The values of individual parameters in the groups with risk and not at-risk.
RISK GROUP (n = 22) GROUP NOT AT-RISK (n = 12) p
Mean SD Me Min Max Mean SD Me Min Max
Age [years] 15.41 1.56 15.00 13.00 18.00 15.42 1.16 15.00 14.00 18.00 0.988
Weight [kg] 55.69 5.59 54.71 48.17 71.05 56.26 5.57 55.88 46.16 62.52 0.779
Height [cm] 167.77 5.85 167.00 155.00 177.00 163.83 4.76 163.50 158.00 173.00 0.054
BMI [kg/m2] 19.76 1.77 19.55 17.20 23.20 20.89 1.93 20.80 17.70 23.20 0.095
REE [kcal] 1577.09 220.96 1622.00 1219.00 1913.00 1640.75 217.50 1671.00 1227.00 1878.00 0.426
EI [kcal] 1773.18 232.57 1750.00 1507.00 2308.00 2054.00 191.39 2142.50 1645.00 2251.00 0.001
BF [%] 26.93 3.60 27.20 20.60 33.40 27.33 3.78 28.05 21.40 32.30 0.764
FFM [kg] 40.68 4.49 39.60 32.50 53.20 40.81 3.85 40.35 35.90 46.70 0.829
BMD [g/cm2] 1.16 0.09 1.12 1.05 1.41 1.19 0.08 1.23 1.08 1.31 0.308
Z-score BMD 1.15 0.85 1.10 −0.20 3.50 1.39 0.75 1.65 0.40 2.60 0.417
DOI: 10.7717/peerj.12118/table-3

Notes:

Me

median

SD

standard deviation

Min

sample minimum

Max

sample maximum

REE

resting energy expenditure

BMI

body mass index

BMD

bone mineral density

EI

energy intake

FFM

fat-free mass

BF

body fat

p

p-value, indicate significant values (p <0.05)

When analyzing the body mass categories according to the IOTF criteria, only one girl (3%) was underweight, and the rest of participants were with normal body weight. In the case of BMD, it was also found that all persons had normal BMD scores.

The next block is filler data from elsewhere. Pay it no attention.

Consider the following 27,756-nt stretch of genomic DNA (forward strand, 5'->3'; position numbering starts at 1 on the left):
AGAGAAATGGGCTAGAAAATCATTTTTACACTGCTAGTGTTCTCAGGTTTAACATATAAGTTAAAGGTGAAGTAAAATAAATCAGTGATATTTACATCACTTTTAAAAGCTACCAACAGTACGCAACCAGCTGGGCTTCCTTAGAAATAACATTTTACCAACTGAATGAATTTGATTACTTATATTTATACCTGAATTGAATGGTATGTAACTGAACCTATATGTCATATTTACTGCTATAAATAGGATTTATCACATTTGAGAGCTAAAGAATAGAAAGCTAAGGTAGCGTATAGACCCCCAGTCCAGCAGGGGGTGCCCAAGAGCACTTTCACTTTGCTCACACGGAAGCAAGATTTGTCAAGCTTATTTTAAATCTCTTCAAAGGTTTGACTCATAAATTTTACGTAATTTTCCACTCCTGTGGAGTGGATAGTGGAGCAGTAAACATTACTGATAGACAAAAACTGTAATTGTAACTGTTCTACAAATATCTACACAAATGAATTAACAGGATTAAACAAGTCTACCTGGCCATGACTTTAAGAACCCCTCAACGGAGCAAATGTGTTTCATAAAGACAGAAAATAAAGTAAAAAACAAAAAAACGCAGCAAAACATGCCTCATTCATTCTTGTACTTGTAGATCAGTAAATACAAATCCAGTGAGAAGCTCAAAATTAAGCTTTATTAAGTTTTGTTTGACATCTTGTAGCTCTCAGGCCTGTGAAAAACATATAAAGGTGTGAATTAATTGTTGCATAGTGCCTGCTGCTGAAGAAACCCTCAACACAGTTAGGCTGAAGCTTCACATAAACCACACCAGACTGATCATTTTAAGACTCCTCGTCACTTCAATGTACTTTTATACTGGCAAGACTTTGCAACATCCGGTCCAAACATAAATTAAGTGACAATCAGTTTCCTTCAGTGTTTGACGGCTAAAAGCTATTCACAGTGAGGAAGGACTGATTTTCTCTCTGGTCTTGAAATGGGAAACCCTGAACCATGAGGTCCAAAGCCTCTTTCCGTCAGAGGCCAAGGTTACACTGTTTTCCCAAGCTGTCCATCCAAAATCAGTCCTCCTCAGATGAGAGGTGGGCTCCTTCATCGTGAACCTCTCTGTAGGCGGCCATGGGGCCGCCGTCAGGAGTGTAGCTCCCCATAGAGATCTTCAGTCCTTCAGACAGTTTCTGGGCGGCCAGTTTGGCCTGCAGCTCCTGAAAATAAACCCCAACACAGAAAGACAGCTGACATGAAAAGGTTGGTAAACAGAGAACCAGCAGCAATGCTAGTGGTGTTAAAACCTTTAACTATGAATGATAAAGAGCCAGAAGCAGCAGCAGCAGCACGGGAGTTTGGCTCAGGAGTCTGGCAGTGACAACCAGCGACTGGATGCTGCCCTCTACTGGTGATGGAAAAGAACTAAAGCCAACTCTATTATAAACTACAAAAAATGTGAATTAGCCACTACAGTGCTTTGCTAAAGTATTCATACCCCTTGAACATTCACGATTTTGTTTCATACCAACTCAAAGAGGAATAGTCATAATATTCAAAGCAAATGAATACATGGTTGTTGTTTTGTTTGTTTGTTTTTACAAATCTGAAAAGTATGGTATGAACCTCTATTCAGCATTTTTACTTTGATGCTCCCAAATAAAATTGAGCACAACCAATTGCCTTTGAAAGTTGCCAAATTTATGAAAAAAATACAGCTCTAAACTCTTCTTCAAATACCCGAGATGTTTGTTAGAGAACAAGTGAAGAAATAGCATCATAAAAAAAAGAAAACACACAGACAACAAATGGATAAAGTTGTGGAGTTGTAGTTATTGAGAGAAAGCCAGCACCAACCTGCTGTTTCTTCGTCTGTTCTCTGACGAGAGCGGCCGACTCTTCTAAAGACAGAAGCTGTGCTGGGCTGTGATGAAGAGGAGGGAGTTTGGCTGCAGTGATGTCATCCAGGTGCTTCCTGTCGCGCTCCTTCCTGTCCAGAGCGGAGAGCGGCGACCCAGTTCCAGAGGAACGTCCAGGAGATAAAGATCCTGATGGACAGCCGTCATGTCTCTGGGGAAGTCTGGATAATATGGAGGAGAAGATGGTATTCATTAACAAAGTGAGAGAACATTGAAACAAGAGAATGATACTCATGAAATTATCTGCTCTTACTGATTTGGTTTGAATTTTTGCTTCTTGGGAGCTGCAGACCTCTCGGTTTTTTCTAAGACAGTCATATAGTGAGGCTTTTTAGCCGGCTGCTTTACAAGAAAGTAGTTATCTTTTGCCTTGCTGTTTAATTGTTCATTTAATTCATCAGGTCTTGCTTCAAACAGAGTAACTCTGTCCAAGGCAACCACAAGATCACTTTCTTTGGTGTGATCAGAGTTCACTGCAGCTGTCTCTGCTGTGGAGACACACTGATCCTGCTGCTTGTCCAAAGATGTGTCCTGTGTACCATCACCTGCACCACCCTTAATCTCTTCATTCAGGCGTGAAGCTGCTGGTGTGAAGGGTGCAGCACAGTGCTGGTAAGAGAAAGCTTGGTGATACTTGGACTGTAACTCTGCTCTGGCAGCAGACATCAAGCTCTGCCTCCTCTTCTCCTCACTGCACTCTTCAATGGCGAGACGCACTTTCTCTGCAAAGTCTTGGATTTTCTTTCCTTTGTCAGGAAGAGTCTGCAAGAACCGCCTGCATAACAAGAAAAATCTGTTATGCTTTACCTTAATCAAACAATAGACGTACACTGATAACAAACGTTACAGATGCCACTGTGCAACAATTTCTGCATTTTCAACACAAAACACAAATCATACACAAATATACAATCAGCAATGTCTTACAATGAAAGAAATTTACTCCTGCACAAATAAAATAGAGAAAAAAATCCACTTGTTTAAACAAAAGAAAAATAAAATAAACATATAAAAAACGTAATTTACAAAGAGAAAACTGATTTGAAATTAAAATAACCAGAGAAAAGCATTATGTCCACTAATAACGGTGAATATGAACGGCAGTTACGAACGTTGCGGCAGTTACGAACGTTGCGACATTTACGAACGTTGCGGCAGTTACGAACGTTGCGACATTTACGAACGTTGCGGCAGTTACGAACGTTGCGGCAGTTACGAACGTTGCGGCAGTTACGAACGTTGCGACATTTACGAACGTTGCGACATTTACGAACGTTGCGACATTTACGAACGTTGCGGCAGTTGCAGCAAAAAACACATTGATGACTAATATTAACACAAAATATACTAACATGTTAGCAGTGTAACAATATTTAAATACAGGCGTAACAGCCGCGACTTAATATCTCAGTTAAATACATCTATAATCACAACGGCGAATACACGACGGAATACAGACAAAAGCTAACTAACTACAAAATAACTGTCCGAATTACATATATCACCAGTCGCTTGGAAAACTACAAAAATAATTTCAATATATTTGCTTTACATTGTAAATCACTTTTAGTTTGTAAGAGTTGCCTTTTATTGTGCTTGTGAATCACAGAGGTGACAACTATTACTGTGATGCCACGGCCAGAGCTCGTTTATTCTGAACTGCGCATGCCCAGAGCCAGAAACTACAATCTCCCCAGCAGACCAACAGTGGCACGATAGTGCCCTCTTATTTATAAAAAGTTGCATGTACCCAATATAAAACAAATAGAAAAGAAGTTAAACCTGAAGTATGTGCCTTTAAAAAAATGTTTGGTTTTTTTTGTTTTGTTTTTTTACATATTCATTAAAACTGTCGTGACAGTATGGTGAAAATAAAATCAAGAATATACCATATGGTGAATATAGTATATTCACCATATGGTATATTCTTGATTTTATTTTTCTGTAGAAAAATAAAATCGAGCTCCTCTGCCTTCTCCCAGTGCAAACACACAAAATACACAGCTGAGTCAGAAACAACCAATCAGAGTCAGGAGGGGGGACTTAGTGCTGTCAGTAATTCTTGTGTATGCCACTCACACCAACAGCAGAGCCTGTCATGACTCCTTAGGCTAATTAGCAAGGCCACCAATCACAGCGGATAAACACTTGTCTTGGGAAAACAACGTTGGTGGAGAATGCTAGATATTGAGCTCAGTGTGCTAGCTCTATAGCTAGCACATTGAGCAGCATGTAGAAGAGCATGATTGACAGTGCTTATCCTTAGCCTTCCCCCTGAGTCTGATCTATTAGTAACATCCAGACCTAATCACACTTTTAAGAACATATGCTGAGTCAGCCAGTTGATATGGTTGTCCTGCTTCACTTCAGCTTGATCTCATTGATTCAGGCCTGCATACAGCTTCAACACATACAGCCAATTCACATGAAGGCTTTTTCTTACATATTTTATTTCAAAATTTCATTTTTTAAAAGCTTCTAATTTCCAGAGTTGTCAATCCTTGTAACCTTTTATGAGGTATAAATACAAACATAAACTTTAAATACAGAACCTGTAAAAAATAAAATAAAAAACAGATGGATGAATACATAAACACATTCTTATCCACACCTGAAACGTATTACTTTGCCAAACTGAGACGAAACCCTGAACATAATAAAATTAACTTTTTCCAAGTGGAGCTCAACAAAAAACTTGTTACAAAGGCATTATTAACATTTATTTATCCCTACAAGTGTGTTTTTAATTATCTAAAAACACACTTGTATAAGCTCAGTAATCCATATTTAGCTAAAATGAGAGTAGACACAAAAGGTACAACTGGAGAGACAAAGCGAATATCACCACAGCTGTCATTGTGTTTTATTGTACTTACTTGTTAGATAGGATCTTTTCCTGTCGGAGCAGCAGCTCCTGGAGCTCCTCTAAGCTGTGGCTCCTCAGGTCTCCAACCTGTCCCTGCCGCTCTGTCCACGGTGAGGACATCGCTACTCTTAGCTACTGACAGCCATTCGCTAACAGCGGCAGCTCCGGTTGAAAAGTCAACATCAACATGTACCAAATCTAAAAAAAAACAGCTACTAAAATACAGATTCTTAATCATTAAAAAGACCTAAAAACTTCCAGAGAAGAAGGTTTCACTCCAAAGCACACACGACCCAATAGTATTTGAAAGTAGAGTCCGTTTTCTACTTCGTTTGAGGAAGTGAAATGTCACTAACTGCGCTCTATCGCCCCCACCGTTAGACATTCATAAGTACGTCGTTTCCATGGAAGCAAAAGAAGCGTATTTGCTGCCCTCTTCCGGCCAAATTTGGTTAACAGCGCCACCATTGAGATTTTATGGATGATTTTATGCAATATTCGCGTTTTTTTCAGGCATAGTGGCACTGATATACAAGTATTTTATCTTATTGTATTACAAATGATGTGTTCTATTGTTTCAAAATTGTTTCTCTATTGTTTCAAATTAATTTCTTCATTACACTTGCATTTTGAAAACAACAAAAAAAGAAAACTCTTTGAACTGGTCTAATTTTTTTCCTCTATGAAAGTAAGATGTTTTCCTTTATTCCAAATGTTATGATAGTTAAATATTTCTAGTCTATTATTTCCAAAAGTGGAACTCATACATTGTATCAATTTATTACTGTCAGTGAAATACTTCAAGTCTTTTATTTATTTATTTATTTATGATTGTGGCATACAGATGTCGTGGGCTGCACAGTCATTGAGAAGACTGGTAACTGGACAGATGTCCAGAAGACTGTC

In the study group, 76.5% of participants did not meet the standards for the energy recommendation. Girls, who did not meet the energy intake recommendations were 10.00 as likely to be in the Triad/Red-S risk group (Table 4).

Table 4:
Odds ratio values for energy intake recommendations in the study group.
Energy intake Risk group N (%) Group not at -risk N (%) OR 95% CI
Below the nutritional standards 20 (76.9) 6 (23.1) 10.00 1.58-63.09
Normal 2 (25.0) 6 (75.0) 1
DOI: 10.7717/peerj.12118/table-4

Notes:

OR, the odds ratio (with 95% confidence interval).

However, according to the Goldberg cut-off method 67.6% of girls were under-reporting of energy intake. No one person scored above the upper cut-off point (over-reporting) (Table 5). Therefore, this results may providing diet reports of poor-validity.

Table 5:
Results of the Goldberg cut-off method in the study group.
  N %
<Lower cut (<1.66) 23 67.6
Lower-Upper cut (1.66–1.95) 11 32.4
>Upper-cut (>1.95) 0 0.0
Total 34 100.0
DOI: 10.7717/peerj.12118/table-5

Discussion

In 2014, Melin et al. published the Low Energy Availability in Females Questionnaire (LEAF-Q). This is a validated screening tool used to detect the FAT/Red-S. The questionnaire contains questions connecting to menstrual and gastrointestinal function as well as injury history (Melin et al., 2014). To date a few studies have been published using the full version of the LEAF-Q. However, the 90% specificity and 78% sensitivity of this tool shows a lot of promise and is likely to be widely used as the initial screening tool to detect FAT/Red-S. We did not find any article where LEAF-Q in youth football players as a screening tool was used.

In our study, 64.7% of participants are classified as being at-risk for the triad according to their LEAF-Q scores. Folscher et al. presented that LEAF-Q scores classified 44.1% of participants at-risk for the FAT/Red-S (Folscher et al., 2015). Similar, Thomas et al. considered 31.1% of the female athletes at-risk of developing the Triad (Thomas, Gonzalez & Ghigiarelli, 2021). This shows that our result presented a higher prevalence of FAT/Red-S in youth football players. It should be noted that our group was younger (mean age 15.41 years) than most in the literature (Logue et al., 2018). There are only a few studies conducted in this discipline. There reason could be that football is currently a more popular sport among men.